Visitors to our beautiful part of Wales are spoilt for choice when it comes to adventures in the great outdoors. Pembrokeshire has everything from wonderful walking paths and fruitful fishing spots, to challenging cycle paths and stunning seabird sanctuaries - not to mention spectacular sea-scapes to explore at your heart’s content.
Mountain-bike along tricky trails, or even get the adrenaline pumping by coasteering off our rugged coastline – if you’re feeling brave! There’s a slower pace at the great golf courses, walking trails, plus plenty of magnificent birdwatching sites.
Here are some of our favourite outdoor things to do in Pembrokeshire.
Pembrokeshire is a happy hunting ground for birdwatchers, with a wide variety of birdlife on display that includes seabirds, songbirds, raptors, waders, wildfowl, corvines, ocean wanderers, warblers, finches - the list goes on and on! The seabird sanctuary islands are world famous - Skomer, Skokholm, Ramsey, Grassholm - for Manx shearwaters, guillemots, razorbills, puffins, kittiwakes, gannets, storm petrels, shags, cormorants and a host of other species. There are daily trips to Skomer by boat from Martin’s Haven, and evening trips are also available, when the loud and eerie cries of emerging shearwaters fill the air.
Springtime is the best period for a visit to Skomer for the island is not only loud with birds then, but also a riot of colour, with oceans of bluebells and red campion. Dale Sailing (01646 603109, 603110 and 603123) offers boat trips to and around the islands, as does Thousand Island Expeditions at St Davids (01437 721721) and Venture Jet at Trefin (01348 837764). Pembrokeshire Boat Charters at Milford Haven (01646-4946578) specialises in tailor-made boat trips around the islands and the estuaries.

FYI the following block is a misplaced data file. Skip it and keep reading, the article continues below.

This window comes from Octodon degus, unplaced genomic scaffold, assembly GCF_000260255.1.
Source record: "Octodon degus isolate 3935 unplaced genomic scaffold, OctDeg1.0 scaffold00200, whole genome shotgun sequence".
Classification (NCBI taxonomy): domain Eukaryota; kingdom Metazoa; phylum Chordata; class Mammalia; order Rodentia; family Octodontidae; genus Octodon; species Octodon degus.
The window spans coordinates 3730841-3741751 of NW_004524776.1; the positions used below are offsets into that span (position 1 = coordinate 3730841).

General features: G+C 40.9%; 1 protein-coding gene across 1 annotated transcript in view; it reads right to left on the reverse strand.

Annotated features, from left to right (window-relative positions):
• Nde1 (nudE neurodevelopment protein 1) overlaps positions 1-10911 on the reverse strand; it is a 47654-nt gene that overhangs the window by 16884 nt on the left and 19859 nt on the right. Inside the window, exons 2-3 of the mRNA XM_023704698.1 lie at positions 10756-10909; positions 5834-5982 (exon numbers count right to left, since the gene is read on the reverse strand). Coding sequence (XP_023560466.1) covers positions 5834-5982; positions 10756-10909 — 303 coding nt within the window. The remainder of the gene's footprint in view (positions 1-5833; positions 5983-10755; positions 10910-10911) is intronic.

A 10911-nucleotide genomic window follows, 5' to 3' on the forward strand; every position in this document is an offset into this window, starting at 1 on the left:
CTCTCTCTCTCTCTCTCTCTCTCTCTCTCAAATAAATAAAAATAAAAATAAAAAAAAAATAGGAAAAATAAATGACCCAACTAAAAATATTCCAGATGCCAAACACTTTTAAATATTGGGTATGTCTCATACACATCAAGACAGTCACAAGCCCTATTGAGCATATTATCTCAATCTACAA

Adrenaline filled adventure awaits on the rugged, wild coast of Pembrokeshire! Using a combination of scrambling, climbing, swimming, and jumping, you’ll ride waves, scale rough terrain and jump into blue waters, as you explore the coastline and caves that make up a shoreline shaped by the elements.
Invented in Pembrokeshire, coasteering is a can’t miss experience, providing thrill-seekers with a rush only wild nature can provide.
We do recommend having your swimmers on under your clothes ready to go, as well as a towel and a change of warm clothes to get into post-session as you look back on the coastal adventure you’ve just embarked on.
You'll be picked up from the dedicated meeting point on resort and taken to a picturesque location for an adrenaline filled experience.
There are few nicer, more picturesque places in the world than Pembrokeshire and the sights and sounds of the countryside are only enhanced with a trained bird of prey flying along side you as you walk through lush, green fields and beautiful woodland. Established in 2004 in West Wales, Pembrokeshire Falconry is a family-run business that offers the chance to come face-to-face with birds of prey and share in the magic and excitement that only comes from that first time a hawk, falcon, eagle or owl lands on your arm.
During your time with Pembrokeshire Falconry, you could see a variety of wildlife such as rabbits, squirrels, partridge and pheasants, numerous song birds and a variety of birds of prey including buzzards, sparrow hawks, kestrels and red kites All experiences, when booked through Pembrokeshire Falconry, are kept 100% private and its birds are suitable for the whole family to hold, fly and enjoy! For more information email email@example.com or call 07833 921421.
If you’re looking for fantastic golf facilities, Pembrokeshire is certainly spoilt for choice with long-established 18-hole golf clubs including Tenby, Haverfordwest, Milford Haven, Newport and St Davids - together with a number of new nine-hole mini courses and many driving ranges. No doubt the oldest links in the county is Tenby which was established in 1888 and has seen quite a few championship competitions over the years.